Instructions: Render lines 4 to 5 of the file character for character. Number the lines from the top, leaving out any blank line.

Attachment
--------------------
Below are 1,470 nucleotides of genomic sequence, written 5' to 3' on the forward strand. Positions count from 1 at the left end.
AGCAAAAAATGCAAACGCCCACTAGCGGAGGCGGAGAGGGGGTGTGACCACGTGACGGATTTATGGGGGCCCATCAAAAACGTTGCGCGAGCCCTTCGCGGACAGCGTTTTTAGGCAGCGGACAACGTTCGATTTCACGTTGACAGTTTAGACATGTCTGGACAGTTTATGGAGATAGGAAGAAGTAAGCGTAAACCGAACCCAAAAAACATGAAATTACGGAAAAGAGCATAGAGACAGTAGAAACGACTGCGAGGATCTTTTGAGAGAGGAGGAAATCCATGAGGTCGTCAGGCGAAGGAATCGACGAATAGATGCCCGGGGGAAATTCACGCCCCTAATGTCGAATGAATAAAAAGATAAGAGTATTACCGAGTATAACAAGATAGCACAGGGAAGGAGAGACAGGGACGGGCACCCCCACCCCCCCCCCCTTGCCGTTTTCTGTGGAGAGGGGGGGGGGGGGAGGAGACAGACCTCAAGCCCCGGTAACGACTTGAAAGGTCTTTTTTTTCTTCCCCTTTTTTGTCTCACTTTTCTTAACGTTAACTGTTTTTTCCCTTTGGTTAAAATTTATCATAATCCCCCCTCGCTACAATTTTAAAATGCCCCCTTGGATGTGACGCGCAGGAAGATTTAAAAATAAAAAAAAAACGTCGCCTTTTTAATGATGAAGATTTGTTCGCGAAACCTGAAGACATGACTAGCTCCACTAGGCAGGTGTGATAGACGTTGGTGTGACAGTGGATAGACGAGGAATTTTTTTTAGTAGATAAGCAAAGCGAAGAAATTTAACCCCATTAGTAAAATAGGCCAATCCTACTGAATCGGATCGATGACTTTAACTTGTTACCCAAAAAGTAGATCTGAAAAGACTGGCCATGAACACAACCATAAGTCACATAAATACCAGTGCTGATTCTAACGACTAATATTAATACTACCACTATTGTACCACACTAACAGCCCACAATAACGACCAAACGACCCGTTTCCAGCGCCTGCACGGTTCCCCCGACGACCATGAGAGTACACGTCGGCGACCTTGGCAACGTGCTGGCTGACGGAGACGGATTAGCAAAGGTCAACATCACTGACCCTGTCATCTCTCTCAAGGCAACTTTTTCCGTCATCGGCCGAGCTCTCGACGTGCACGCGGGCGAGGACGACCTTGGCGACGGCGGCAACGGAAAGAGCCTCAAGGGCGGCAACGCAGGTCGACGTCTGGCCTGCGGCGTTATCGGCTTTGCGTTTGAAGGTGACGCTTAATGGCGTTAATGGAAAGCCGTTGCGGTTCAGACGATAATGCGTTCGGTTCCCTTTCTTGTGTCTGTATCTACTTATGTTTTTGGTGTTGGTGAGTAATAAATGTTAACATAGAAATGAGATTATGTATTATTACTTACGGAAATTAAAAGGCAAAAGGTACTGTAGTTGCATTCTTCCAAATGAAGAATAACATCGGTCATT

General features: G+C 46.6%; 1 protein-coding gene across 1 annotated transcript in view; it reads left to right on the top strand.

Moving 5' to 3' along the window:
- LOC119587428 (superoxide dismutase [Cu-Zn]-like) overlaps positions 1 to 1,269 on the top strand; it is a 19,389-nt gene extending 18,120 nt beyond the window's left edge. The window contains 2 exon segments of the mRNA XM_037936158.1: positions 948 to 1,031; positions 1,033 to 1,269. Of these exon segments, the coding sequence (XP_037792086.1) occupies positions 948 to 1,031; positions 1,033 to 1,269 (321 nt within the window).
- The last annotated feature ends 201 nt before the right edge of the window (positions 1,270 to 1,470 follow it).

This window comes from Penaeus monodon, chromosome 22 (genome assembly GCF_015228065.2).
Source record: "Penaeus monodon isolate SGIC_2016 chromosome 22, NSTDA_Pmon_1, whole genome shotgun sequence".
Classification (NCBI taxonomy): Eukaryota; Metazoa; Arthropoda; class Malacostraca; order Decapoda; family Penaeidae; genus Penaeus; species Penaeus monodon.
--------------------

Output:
Moving 5' to 3' along the window:
- LOC119587428 (superoxide dismutase [Cu-Zn]-like) overlaps positions 1 to 1,269 on the top strand; it is a 19,389-nt gene extending 18,120 nt beyond the window's left edge. The window contains 2 exon segments of the mRNA XM_037936158.1: positions 948 to 1,031; positions 1,033 to 1,269. Of these exon segments, the coding sequence (XP_037792086.1) occupies positions 948 to 1,031; positions 1,033 to 1,269 (321 nt within the window).